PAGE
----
Raw LC-MS/MS data were analyzed with the Sequest database-searching algorithm [85] implemented in the Bioworks v3.3.1 software (Thermo Fisher Scientific). MS/MS spectra were searched against the mouse uniprot protein database concatenated with a shuffled decoy database generated by the Decoy Database Builder software tool [86] Propionamide on cysteines (+71.037114) and SILAC labels in arginine and lysine (+6.020129) were allowed as variable modifications. Mass tolerances were set to 10 ppm and 0.5 amu for peptide mass and fragment mass respectively. Two miscleavages and only b- and y-ions were considered. Raw LC-MS/MS data and Sequest result files were loaded into the TPP software v3.4 (Seattle Proteome Center [87]). Peptide identifications were validated with PeptideProphet filtering out peptide hits with probabilities below 0.70. Retained peptide identifications were subsequently quantified via the ASAPRatio tool using a fixed scan range for Light and Heavy labeled peptides and a 6.02013 Da label mass for both arginine and lysine. Mass tolerance was set to 0.01 Da. For each individual LC-run, peptide identifications and quantifications were grouped via the ProteinProphet tool and afterwards exported as excel files for further processing. All peptide and protein L/H ratios were manually controlled and if necessary adjusted. Manually validated protein ratios for each individual LC-run were grouped for redundant protein identifications via in-house written VBA (Visual Basic Scripting Edition)-scripts. Only proteins with a probability of 0.95 or higher were retained in the script. Final protein abundance ratios were subsequently calculated by averaging the logarithm base 2 protein ratios of an individual protein present in multiple gel bands. The final proteins ratios were normalized towards the median and their p-values calculated based on Z-statistics as previously described [88]. Unambiguously identified and quantified proteins from pooled fractions F1 and F2 were submitted to the online available DAVID Bioinformatics tool [89] and analyzed via their respectively GO terms for cellular localization and biological process. All MS data are available on the EBI’s PRIDE mass spectral depository (accession numbers 17116–17117). All samples were run in duplicate, as previously done by other groups using the SILAC technique [8], [90]. A main advantage of this approach resides indeed in the fact that it allows a relative quantification of proteins in a single sample obtained by mixing material collected from two different experimental conditions (in our case, WT and CIP-R cells), reducing the need of replicated samples. Moreover, quantitation is based on ratio’s obtained from different peptides per protein for which we used stringent conditions to accept a ratio as significant.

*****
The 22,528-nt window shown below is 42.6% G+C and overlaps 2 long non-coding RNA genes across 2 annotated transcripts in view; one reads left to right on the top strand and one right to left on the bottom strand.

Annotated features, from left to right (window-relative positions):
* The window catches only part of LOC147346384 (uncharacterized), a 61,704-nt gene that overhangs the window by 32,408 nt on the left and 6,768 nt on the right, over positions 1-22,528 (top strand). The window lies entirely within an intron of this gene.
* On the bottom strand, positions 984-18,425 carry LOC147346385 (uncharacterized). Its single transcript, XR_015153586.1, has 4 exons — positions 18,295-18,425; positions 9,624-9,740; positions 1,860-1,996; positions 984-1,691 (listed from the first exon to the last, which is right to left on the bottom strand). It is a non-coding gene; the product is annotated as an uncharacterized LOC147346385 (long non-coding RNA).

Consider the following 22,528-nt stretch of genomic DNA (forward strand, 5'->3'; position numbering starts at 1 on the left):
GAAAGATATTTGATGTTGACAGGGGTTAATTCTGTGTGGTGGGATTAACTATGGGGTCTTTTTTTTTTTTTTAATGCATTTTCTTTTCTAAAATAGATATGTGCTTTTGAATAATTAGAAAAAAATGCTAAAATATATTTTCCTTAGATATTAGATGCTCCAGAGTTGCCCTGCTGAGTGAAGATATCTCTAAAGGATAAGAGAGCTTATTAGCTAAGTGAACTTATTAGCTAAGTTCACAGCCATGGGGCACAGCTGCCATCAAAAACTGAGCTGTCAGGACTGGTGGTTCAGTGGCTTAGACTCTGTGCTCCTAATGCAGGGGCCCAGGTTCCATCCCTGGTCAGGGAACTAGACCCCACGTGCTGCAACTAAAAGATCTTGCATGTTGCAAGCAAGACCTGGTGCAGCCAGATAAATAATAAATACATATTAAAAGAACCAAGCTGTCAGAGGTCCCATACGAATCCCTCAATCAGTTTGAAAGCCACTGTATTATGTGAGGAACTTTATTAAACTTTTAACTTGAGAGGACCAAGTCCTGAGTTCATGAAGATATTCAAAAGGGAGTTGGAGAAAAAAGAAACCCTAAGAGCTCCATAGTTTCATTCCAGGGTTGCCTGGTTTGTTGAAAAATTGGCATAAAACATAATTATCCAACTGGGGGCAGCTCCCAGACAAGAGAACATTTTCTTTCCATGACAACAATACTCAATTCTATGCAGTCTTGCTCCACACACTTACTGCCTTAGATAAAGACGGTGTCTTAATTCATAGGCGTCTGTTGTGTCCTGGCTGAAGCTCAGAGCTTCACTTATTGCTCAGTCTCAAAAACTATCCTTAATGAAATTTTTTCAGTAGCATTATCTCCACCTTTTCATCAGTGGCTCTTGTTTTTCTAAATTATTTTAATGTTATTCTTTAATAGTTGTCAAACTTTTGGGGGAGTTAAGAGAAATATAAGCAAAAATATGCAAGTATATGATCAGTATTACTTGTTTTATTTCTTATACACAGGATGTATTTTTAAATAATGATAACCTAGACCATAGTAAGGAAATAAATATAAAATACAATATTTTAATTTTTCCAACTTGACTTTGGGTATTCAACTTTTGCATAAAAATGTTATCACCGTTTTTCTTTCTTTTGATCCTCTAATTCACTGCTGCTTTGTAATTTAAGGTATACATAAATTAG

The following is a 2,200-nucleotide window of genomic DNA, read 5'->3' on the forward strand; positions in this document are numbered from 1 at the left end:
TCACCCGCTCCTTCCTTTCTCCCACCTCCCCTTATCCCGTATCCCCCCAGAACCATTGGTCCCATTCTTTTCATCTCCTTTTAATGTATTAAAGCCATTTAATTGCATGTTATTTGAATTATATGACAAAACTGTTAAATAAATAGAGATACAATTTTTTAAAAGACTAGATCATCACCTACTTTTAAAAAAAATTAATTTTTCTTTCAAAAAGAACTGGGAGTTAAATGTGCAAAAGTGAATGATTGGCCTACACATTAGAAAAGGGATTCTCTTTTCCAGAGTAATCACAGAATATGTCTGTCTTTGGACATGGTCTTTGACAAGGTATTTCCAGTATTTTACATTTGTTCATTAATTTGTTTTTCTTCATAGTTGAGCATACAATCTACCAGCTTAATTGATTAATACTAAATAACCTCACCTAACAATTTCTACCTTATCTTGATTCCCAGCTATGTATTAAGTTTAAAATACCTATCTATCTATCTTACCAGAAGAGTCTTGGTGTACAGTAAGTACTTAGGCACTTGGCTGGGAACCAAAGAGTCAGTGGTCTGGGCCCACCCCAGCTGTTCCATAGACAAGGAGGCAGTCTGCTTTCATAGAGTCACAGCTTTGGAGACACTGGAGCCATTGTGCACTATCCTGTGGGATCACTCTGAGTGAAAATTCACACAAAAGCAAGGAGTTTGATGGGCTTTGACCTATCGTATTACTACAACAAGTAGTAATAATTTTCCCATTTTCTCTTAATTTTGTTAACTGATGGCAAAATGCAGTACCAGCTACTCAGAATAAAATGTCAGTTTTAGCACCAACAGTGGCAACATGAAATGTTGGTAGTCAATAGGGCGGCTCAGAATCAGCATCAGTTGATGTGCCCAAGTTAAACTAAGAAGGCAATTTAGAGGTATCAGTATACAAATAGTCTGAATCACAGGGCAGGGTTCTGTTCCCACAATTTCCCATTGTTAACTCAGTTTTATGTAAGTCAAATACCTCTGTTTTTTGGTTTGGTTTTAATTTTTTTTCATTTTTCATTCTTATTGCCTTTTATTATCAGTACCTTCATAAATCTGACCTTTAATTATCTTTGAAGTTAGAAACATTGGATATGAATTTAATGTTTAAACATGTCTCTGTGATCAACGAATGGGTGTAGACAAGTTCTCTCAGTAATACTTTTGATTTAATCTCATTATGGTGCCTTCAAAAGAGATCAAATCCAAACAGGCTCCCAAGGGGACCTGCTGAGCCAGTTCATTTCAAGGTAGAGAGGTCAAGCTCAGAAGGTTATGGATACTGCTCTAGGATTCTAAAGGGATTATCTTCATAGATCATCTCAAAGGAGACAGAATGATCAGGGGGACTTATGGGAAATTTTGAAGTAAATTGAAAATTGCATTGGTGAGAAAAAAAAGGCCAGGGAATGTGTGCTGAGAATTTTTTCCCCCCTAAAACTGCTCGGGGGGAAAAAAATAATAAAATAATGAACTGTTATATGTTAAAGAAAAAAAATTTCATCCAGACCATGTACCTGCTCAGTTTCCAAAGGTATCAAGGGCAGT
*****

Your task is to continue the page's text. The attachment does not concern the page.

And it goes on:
Supporting Information

Figure S1.

Amino acid sequence of the cathepsin B precursor (P10605). Arrows indicate the cleavage sites for the proteolytically activation of the protein precursor : Signal peptide (1–17), Propeptide (18–79), Cathepsin B (80–333), Light chain (80–126), Heavy chain (129–333) and Propeptide (334–339). Underlined sequences represent tryptic peptides identified specifically in gel bands 53–58 as shown in figure 2. Sequences in bold represent tryptic peptides identified specifically in gel bands 64 and 65. Not all tryptic peptides depicted here are identified in all mentioned gel bands, although their respectively precursors are present in the LC-MS data; except for three precursors specific for the upper gel bands which were absent in the lower bands (sequences in italic), demonstrating the appearance of the intact precursor in the upper gel region and the processed cathepsin B in the lower region.


Table S1.

List of the 900 proteins identified (with at least 3 unique peptides using a 0.95 significancy threshold [P-value]). (651 proteins in fraction F1, 735 proteins in fraction F2).


Table S2.

List of proteins represented by only 1 or 2 peptides using a 0.95 significancy threshold [P-value]). (386 proteins in fraction F1, 381 proteins in fraction F2).


Table S3.

Distribution of cathepsin B (P10605) within the SDS-gel lane of pooled sample F1 and the respectively protein abundance ratios as calculated by ASAPRatio for each individual gel band.



We are particularly grateful to Mrs M.C. Cambier for her dedicated help in maintaining the cell cultures. The parental MDCKII and stably transfected MDCKII expressing the human MRP1 (ABCC1) cell lines were kindly provided by Dr. P. Borst (The Netherlands Cancer Institute, Amsterdam). We thank D. Ron (New-York University School of Medicine, New-York, USA) for sharing with us antiserum to mouse DnajC3 and Donatienne Tyteca (de Duve Institute and Université catholique de Louvain, Brussels) for the kind provision of antiserum to GRP78.

Author Contributions

Conceived and designed the experiments: NEC PMT BD FVB. Performed the experiments: NEC MA BM. Analyzed the data: NEC MA BM MPM PMT BD FVB. Contributed reagents/materials/analysis tools: BD. Wrote the paper: NEC MA BM MPM PMT BD FVB.